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Santa Barbara Winery Negrette Santa Ynez Valley Joughin Vineyard 2005

Member Review by Tyler Worth:

93 points. Everything about this wine is deep, complex, and intense, beginning with the nose. The aroma greets you with sweet tones of vanilla and cream. Dark fruit preserves mingle with volcanic minerals, rose petals, and driftwood. There is a touch of dried bergamot, raspberry, and lavender with a very faint tint of olives and black tea with a spin in the glass. Very ripe fruit tones gracefully wash onto the palate, with exceptionally refined tones of dark chocolate, suede, and lavender flowers around the edges. The mid palate strikes a balance between being creamy and jammy, and beautiful dusty tannins lead into a delicious waxy, dark chocolate bar-like quality on the finish. This is a gorgeous wine with waves of complexity and subtlety constantly evolving. It’s big and plush, with perfect ripeness and a delicately soft velvety quality. This is truly an experience for the senses and a wine that captures both the attention of the palate and the mind. A few more of these rare gems may still be on the market somewhere. Source: What's Worth Drinking: http://whatsworthdrinking.com/2010/09/09/post-65-central-coast-adventures-pt-4-exploring-negrette/

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Color: Red
Varietal: Négrette
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Santa Barbara Winery:
Santa Barbara had the good fortune of being the site of one of the numerous California Missions built by the Franciscan Brothers in the late 18th century. The good brothers needed altar wine and a source of reliable drink. Wells and stored water had a habit of becoming contaminated. Whether by choice or necessity they used a variety, now known as Mission, a variety of uncertain origin, but... Read more
Santa Barbara had the good fortune of being the site of one of the numerous California Missions built by the Franciscan Brothers in the late 18th century. The good brothers needed altar wine and a source of reliable drink. Wells and stored water had a habit of becoming contaminated. Whether by choice or necessity they used a variety, now known as Mission, a variety of uncertain origin, but hardy and productive. It produced a very rough wine, suitable for the altar, but it must have made the more worldly members of the Order long for the wines of Europe. In the late 19th century Santa Barbara became an important producer for the San Francisco Market. Santa Cruz Island, 20 miles off the coast at Santa Barbara, was the home of one of the principal suppliers. They grew, made and shipped their wine by boat to San Francisco. This economic model was probably doomed to fail once other vineyards were established closer to the city and in the early 20th century production declined and was finally killed off by prohibition.There were other wineries, smaller wineries that satisfied the local market. One of these was the Packard winery whose building, although abandoned, survived until the late 1950s when it was replaced by a gas station. The gas station has suffered a similar fate but has not engendered the same nostalgia. The modern era began in 1962 with the establishment of Santa Barbara Winery. At that time there were no vineyards in Santa Barbara County. Grapes needed to be shipped from a county to the north, over 100 miles away. Two Bakersfield expatriates planted the first new vineyard in the county in 1965. Experienced growers, they benefited handsomely from the wine boom of the late 60s, and the rest is history. There are now over 100 wineries and 20,000 acres of grapes in the county. Santa Barbara with its three appellations, or districts, Santa Ynez Valley, Santa Rita Hills and Santa Maria is now a very big player. The climate ranges from the very cool to the very warm, allowing for a wide selection of grapes. One of these, Pinot Noir, a cool climate variety, was the principal beneficiary of the movie Sideways, a movie that put Pinot Noir from Santa Barbara on the map. More information about the California Missions and Santa Cruz Island can be found on Wikipedia. Read less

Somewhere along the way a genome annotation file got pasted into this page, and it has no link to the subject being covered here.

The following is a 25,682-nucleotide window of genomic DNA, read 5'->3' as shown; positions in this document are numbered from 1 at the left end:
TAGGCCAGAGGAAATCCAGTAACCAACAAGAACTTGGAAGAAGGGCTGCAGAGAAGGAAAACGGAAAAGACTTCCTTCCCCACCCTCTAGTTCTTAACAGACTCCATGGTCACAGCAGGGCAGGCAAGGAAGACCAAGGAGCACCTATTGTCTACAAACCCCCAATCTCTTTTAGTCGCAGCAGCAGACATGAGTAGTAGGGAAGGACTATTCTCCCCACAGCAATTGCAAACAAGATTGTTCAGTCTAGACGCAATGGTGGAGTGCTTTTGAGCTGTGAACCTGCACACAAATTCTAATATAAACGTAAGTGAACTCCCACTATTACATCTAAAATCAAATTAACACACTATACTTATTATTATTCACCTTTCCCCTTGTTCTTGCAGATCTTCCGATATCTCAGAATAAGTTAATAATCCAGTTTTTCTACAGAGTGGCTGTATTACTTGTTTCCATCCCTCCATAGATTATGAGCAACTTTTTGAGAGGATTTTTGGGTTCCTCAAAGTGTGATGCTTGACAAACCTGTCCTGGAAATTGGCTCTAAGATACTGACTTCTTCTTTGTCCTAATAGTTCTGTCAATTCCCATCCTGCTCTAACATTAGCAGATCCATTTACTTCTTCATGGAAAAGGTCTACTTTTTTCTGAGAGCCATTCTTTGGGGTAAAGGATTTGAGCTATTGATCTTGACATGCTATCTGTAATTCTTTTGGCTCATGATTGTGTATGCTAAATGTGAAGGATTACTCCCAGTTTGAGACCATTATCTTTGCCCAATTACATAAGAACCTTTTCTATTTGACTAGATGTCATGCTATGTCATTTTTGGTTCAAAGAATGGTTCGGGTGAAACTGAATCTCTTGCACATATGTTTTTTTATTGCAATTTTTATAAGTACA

Member Reviews for Santa Barbara Winery Negrette Santa Ynez Valley Joughin Vineyard

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Snooth User: Tyler Worth
497729839
4.00 5
07/04/2011

93 points. Everything about this wine is deep, complex, and intense, beginning with the nose. The aroma greets you with sweet tones of vanilla and cream. Dark fruit preserves mingle with volcanic minerals, rose petals, and driftwood. There is a touch of dried bergamot, raspberry, and lavender with a very faint tint of olives and black tea with a spin in the glass. Very ripe fruit tones gracefully wash onto the palate, with exceptionally refined tones of dark chocolate, suede, and lavender flowers around the edges. The mid palate strikes a balance between being creamy and jammy, and beautiful dusty tannins lead into a delicious waxy, dark chocolate bar-like quality on the finish. This is a gorgeous wine with waves of complexity and subtlety constantly evolving. It’s big and plush, with perfect ripeness and a delicately soft velvety quality. This is truly an experience for the senses and a wine that captures both the attention of the palate and the mind. A few more of these rare gems may still be on the market somewhere. Source: What's Worth Drinking: http://whatsworthdrinking.com/2010/09/09/post-65-central-coast-adventures-pt-4-exploring-negrette/


Snooth User: SommaleD
4537950
4.50 5
06/23/2008

I've drank a lot of wine over the course of about 8 months. I am by no means an expert taster. I can tell you one thing, this was a very good wine. You get all it's real flavors when it hits the back of your tongue. A really good taste, great fruit flavors, bought a bottle and saving it for a special occasion.




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